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Oxford University Press - Online Resource Centres

Hale et al: Criminology 3e

Chapter 1: Chapter synopses

As an intellectual discipline, criminology is often compromised by disputes over its fundamental object of study. Do the terms crime, criminal and criminality refer to 'real entities', in the sense that they exist in the 'real' world in verifiable forms, or are they created by social norms or more rigid legal definitions? If the second case is true, does this mean that criminology lacks a firm foundation, and therefore is it liable to be reduced to the status of ideology or cultural artefact?

In a bid to make sense of the diversity of opinions, definitions and perspectives that surround the question ?what is crime?? this chapter introduces some of the complex interrelationships surrounding the various ways that crime is constructed and objectified.  It sets out some of the different perspectives that people actually take towards defining crime in practice. Many of the issues outlined and discussed in this chapter are picked up in the substantive chapters that follow.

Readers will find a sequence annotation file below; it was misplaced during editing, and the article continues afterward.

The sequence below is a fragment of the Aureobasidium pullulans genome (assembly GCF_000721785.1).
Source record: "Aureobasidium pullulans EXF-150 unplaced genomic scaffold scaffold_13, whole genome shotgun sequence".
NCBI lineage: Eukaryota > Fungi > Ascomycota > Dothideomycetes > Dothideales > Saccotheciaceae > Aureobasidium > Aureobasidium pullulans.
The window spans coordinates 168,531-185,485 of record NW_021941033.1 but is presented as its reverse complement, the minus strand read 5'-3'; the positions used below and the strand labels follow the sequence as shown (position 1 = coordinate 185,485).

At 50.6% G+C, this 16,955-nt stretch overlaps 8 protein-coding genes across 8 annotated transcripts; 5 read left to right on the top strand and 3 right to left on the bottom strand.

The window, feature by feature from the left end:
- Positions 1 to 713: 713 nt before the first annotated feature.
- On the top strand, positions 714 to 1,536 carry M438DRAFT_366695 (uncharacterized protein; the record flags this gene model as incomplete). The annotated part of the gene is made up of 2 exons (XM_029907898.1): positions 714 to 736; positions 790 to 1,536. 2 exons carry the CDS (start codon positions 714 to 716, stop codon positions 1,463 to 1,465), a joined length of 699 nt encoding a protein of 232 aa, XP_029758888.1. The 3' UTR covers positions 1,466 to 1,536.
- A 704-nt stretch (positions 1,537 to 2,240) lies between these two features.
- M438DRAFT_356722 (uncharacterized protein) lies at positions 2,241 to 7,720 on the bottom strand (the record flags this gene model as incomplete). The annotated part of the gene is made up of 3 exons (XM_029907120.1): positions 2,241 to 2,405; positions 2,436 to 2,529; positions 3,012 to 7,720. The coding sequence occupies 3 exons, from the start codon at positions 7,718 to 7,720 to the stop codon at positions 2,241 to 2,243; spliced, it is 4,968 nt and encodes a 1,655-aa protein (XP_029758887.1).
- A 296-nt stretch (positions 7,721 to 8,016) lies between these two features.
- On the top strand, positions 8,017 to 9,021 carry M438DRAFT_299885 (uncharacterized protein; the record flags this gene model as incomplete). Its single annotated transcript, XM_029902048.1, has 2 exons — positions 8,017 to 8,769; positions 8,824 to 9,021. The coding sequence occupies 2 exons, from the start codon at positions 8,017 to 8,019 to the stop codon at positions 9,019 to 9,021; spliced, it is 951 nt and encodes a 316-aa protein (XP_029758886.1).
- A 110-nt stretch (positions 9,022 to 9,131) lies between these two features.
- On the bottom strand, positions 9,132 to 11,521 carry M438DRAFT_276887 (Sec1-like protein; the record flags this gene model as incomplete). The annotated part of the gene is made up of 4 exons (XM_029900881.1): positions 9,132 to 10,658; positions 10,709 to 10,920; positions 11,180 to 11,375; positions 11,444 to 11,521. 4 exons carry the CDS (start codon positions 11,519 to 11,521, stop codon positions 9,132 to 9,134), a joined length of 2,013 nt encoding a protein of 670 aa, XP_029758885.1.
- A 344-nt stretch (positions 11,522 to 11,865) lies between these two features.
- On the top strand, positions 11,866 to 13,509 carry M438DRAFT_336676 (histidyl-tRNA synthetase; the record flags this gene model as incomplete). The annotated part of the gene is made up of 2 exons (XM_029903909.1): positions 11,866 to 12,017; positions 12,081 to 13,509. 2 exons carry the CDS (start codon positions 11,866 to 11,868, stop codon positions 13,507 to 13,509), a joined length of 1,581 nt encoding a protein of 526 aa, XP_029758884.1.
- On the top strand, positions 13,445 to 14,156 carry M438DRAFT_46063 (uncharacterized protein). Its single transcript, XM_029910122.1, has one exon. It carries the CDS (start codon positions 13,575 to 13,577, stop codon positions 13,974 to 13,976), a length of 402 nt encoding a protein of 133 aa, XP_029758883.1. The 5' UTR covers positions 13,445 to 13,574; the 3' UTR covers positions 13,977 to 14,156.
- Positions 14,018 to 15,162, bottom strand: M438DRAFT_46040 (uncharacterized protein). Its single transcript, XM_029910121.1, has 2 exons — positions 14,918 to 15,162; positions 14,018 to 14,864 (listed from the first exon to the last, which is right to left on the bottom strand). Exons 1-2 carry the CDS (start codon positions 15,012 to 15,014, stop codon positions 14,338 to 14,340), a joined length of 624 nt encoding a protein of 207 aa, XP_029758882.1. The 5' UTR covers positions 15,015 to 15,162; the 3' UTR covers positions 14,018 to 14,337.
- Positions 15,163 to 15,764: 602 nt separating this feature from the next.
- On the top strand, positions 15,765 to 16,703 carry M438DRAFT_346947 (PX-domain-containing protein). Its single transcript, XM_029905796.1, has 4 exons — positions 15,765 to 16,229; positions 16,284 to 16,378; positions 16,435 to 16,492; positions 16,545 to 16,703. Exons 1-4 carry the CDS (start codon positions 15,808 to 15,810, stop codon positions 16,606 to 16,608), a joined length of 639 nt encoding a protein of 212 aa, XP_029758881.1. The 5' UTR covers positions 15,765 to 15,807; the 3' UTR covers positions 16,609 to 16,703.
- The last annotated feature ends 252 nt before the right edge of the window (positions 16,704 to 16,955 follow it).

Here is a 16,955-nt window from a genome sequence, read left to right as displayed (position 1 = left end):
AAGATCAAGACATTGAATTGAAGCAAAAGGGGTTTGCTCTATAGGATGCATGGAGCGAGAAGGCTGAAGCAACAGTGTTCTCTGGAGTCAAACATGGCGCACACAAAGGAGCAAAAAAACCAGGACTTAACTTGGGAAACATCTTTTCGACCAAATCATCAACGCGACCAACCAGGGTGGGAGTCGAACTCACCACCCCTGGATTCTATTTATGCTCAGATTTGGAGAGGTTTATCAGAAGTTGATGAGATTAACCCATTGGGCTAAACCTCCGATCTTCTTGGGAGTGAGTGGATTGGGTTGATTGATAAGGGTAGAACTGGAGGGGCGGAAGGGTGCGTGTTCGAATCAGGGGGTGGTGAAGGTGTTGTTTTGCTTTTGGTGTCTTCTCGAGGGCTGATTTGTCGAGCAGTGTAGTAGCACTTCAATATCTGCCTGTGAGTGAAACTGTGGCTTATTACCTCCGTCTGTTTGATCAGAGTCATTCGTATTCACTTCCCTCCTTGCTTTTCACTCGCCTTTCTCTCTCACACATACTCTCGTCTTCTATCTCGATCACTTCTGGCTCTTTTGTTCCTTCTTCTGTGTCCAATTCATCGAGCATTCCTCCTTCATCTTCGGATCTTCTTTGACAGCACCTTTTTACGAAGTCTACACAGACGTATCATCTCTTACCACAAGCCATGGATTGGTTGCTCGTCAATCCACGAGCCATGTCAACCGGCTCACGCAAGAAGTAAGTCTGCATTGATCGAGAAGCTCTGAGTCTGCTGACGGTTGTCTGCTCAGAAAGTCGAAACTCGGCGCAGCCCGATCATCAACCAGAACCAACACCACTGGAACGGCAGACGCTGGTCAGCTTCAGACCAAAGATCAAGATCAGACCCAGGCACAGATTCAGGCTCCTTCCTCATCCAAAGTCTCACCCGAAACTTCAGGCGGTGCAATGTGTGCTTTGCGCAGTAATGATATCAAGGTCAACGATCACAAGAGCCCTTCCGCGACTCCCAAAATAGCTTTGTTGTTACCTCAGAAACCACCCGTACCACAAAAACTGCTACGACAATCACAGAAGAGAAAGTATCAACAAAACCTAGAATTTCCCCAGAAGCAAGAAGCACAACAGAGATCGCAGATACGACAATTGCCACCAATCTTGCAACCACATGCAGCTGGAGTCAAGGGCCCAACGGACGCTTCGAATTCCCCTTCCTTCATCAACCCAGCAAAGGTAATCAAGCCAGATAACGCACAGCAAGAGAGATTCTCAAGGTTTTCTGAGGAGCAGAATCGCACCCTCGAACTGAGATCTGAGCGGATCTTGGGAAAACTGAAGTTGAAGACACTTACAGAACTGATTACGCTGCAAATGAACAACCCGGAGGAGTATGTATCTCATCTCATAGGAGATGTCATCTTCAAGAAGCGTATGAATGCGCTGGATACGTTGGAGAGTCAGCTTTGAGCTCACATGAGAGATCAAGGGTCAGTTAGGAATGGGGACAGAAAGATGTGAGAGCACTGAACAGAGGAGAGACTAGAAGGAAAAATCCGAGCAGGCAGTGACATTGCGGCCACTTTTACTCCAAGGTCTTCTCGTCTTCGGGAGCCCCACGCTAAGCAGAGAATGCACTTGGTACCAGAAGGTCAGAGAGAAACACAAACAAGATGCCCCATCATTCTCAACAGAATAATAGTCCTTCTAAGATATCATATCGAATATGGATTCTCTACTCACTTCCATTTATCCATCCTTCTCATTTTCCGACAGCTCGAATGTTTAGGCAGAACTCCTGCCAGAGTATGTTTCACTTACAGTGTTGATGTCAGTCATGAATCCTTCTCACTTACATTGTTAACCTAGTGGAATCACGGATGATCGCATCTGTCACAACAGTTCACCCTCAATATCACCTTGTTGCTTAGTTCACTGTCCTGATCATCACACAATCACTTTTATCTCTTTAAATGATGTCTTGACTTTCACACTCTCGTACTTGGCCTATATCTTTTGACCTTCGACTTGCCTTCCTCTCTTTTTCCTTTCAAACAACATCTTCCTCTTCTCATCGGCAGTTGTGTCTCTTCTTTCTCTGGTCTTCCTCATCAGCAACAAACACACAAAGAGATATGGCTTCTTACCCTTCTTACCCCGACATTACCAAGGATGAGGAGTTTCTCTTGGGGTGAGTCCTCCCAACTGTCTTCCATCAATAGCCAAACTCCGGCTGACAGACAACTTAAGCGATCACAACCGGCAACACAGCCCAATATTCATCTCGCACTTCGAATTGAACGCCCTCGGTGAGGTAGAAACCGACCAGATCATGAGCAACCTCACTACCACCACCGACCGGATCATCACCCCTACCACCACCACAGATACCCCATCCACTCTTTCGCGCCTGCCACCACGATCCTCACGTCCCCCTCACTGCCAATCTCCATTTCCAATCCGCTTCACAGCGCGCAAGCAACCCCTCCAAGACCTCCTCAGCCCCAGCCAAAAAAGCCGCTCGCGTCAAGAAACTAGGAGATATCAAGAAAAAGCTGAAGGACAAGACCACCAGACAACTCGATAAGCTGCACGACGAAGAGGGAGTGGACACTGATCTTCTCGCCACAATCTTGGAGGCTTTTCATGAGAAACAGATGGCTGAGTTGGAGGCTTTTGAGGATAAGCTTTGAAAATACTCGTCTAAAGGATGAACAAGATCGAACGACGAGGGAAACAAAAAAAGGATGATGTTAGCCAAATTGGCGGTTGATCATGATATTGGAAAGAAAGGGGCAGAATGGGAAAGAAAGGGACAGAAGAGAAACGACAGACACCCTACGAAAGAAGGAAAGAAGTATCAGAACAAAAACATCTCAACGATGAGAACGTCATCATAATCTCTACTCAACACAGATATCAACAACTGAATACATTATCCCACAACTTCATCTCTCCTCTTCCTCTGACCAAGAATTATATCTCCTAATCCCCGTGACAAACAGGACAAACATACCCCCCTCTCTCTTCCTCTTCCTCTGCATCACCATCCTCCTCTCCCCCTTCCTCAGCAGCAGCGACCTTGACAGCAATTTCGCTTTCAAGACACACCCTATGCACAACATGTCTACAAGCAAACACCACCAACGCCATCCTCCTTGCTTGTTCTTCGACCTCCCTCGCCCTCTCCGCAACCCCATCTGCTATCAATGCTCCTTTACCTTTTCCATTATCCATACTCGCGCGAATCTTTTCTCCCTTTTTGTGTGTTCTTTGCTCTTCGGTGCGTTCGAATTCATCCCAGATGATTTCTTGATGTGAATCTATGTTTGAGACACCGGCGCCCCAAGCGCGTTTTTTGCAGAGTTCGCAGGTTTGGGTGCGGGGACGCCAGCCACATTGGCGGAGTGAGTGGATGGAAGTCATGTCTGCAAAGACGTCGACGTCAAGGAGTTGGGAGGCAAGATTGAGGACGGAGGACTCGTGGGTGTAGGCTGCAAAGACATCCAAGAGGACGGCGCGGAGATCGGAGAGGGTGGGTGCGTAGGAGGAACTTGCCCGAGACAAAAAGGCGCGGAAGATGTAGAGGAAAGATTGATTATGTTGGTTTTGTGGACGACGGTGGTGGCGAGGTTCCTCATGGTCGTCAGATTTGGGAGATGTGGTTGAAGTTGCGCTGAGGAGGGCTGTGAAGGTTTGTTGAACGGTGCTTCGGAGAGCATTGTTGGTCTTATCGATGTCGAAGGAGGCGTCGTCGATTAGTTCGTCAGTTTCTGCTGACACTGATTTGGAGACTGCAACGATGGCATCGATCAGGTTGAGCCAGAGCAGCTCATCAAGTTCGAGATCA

Key themes explored:

  1. How crime is defined ? confronting events and understanding processes
  2. The politics of criminology and the definition of crime
  3. Social construction
  4. Beyond nation-state definitions of crime

In our increasingly globalised world, definitions of crime have become ever more pluralistic, even nebulous. Understanding these different definitions and features of contrasting conceptions of the human condition may provide some orientation for the future.